Anyways I think you're right - this thread has been beat to death. Merry Christmas and Happy Holiday to everyone.

Posts: 2707
Joined: Mon Jan 30, 2017 8:37 am

Re: Piracy and Illegal Downloads

Post by Jason »

Here we are. A 175 years later. The book has never been out of print. Add touring musicals and three movie versions playing every holiday seasons. If I was part of the Dickens estate, I'd have dreams every Christmas Eve of the ghost of public domain past, present, and future breaking into my bedroom, lifting up my nightshirt, and taking turns *bah humbugging me right in my fucking ass.

And yes, Merry Christmas.

* (c) 1843

Posts: 2893
Joined: Thu Jul 14, 2011 3:09 am

Re: Piracy and Illegal Downloads

Post by Riggerjack »

:D Merry Christmas!

Posts: 2018
Joined: Mon Sep 19, 2011 1:00 pm

Re: Piracy and Illegal Downloads

Post by GandK »

Caught this on Vice today, thought it pertinent:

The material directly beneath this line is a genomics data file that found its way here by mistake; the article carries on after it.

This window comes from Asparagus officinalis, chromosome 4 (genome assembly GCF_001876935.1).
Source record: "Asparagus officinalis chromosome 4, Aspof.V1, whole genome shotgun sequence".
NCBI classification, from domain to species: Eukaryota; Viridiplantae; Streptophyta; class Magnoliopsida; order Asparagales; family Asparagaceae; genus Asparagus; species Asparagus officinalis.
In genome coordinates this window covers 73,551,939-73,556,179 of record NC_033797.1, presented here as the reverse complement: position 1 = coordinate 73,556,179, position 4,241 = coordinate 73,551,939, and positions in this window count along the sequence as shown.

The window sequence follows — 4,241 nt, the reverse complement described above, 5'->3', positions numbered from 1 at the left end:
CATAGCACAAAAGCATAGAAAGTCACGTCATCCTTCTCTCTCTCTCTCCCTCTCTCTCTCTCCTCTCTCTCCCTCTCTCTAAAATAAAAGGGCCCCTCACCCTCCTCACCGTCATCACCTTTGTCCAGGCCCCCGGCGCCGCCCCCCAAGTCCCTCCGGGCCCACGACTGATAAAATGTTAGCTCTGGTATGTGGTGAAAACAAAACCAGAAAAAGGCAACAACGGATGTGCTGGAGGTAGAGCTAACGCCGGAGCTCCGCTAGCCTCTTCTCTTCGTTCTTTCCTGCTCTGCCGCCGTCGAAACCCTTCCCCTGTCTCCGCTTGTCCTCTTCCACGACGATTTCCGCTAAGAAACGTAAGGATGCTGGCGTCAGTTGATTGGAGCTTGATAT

How the Entertainment Industry Solved Piracy, Then Made It Popular Again

Posts: 769
Joined: Sun Nov 13, 2016 2:31 am

Re: Piracy and Illegal Downloads

Post by ertyu »

I like this way of thinking. If you've got piracy, it means the content providers need to think harder. There are pockets of consumers that they are either turning away, or not reaching. The article linked suggests that when legal access is less of a pain in the butt than piracy, people will happily pay. I relate.

Posts: 5
Joined: Tue Mar 17, 2020 11:04 am

Re: Piracy and Illegal Downloads

Post by mistatwista »

ertyu wrote:
Fri Dec 06, 2019 7:29 am
Hard yes? Hard no? Yes for some sources of media but not others? Teaming up on subscription passwords -- for Netflix vs. for the Wall Street Journal? What's you personal policy and why? What are your lines in the sand?
I personally think that if there is a loophole. which you can use, you must use it. I regard this as natural selection. Not all people will do this and share the subscription, but only a minority, so I do not see any problem in this. Since I think that these are the losses that Netflix, Amazon, etc. are ready to take.

Post Reply